The White House, for the second time in as many days, sought to clarify long-running reports in Colorado that it tried to discourage former Colorado House Speaker Andrew Romanoff from challenging its preferred candidate, appointed Sen. Michael Bennet in the Aug. 10 U.S. Senate primary.
Clarifying an earlier statement released late Wednesday, the Office of the Press Secretary said Romanoff "applied for a position at USAID during the Presidential transition. He filed this application through the Transition on-line process."
The White House said after President Obama was sworn into office, Romanoff "followed up by phone with White House personnel."
The statement continues: "(White House Deputy Chief of Staff) Jim Messina called and emailed Romanoff last September to see if he was still interested in a position at USAID, or if, as had been reported, he was running for the US Senate. Months earlier, the President had endorsed Senator Michael Bennet for the Colorado seat, and Messina wanted to determine if it was possible to avoid a costly battle between two supporters."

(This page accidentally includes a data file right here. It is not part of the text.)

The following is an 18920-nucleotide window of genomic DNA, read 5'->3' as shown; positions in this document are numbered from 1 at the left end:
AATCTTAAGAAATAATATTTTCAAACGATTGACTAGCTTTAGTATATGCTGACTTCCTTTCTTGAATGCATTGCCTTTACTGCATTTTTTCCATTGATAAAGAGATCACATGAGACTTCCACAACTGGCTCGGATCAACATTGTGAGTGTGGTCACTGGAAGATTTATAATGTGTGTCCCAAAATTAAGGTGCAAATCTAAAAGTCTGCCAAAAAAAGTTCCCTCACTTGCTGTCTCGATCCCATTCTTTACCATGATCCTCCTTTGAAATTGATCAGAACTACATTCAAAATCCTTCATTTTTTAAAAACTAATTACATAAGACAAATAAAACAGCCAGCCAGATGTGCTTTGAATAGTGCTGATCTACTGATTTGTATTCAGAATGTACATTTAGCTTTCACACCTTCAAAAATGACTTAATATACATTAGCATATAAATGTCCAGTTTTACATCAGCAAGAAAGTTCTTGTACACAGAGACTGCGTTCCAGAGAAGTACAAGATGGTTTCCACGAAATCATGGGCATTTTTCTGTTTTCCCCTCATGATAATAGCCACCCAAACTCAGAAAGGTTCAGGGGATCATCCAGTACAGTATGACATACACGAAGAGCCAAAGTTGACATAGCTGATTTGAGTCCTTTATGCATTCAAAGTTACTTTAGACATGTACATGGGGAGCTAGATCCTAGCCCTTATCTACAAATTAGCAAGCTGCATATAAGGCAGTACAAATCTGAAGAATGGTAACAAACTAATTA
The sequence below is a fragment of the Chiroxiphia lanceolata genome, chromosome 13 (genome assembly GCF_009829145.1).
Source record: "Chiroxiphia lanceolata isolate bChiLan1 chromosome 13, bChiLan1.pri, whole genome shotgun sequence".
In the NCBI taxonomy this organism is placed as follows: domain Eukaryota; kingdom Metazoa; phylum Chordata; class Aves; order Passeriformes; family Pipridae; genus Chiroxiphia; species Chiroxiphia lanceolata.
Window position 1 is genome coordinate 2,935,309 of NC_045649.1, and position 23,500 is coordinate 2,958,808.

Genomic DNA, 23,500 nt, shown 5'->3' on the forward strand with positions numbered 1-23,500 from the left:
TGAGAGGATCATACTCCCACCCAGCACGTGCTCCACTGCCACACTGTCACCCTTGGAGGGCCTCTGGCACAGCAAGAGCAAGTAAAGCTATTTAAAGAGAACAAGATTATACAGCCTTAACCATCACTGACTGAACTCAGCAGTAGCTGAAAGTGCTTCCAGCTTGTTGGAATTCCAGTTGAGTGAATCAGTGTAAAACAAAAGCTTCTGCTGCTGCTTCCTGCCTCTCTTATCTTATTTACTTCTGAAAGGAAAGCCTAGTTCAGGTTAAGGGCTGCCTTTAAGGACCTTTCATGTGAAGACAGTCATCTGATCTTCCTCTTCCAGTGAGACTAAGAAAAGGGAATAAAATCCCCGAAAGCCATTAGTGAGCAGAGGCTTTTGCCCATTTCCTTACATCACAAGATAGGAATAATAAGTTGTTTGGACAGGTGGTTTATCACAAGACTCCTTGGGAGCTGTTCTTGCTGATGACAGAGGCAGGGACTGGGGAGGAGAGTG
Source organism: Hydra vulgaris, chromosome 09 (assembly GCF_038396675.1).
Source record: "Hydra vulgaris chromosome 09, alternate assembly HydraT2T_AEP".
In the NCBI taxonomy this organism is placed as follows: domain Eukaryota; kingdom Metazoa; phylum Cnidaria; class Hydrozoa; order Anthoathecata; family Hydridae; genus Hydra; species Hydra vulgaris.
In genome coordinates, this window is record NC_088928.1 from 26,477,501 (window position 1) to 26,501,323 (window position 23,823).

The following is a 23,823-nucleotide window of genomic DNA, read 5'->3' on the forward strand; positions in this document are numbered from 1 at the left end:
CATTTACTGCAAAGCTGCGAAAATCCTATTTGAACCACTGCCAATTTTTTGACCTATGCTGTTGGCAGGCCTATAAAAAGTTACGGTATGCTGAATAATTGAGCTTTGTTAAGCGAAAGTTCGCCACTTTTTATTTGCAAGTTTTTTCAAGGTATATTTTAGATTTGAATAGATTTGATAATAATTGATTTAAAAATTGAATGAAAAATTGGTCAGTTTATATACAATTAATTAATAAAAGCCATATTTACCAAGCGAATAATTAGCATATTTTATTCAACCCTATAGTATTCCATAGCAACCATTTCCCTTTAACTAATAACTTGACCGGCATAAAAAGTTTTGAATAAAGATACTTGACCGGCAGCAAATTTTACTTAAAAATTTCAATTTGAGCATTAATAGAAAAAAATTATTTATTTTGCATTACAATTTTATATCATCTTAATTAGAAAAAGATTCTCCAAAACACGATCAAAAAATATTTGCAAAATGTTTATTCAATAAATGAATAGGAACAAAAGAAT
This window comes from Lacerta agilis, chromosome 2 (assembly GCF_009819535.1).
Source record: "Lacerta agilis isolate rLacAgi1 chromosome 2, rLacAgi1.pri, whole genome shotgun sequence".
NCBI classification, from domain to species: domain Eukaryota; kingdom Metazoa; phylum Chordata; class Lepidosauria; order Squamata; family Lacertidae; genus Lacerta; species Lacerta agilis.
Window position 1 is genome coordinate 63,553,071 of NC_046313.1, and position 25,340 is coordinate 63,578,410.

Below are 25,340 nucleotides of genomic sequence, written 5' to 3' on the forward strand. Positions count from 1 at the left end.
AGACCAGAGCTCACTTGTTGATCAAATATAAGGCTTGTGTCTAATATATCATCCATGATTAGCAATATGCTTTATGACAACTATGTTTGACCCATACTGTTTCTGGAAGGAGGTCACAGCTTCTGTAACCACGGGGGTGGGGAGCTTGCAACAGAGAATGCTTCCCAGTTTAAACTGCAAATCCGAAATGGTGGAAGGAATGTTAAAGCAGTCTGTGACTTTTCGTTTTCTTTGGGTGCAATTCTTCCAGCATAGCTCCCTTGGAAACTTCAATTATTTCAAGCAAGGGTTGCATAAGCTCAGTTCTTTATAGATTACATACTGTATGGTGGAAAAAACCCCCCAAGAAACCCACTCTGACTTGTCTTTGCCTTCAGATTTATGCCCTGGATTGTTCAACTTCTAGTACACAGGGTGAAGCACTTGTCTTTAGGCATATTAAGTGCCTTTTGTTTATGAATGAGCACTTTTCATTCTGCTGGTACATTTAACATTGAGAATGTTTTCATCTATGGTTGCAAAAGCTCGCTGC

"But Romanoff said that he was committed to the Senate race and no longer interested in working for the Administration, and that ended the discussion. As Mr. Romanoff has stated, there was no offer of a job," the statement said.
Romanoff first acknowledged the White House maneuvering yesterday in a statement and then in a brief encounter with reporters. He released the e-mail sent to him by Messina (see below, they were part of his statement released Wednesday).
Romanoff met briefly with reporters in Longmont, Colo., after a campaign stop.
REPORTER Q &A TRANSCRIPT:
Romanoff: "He (Messina) suggested three positions that might be available to me or not to pursue the Senate race and he e-mailed me descriptions of those positions that day. I informed him that I was not going to change course."
Q:"Why didn't you speak up earlier?"
Romanoff: "I did not want, I do not want to politicize this matter. In the meantime it's pretty clear a great deal of misinformation has emerged and that serves no useful purpose."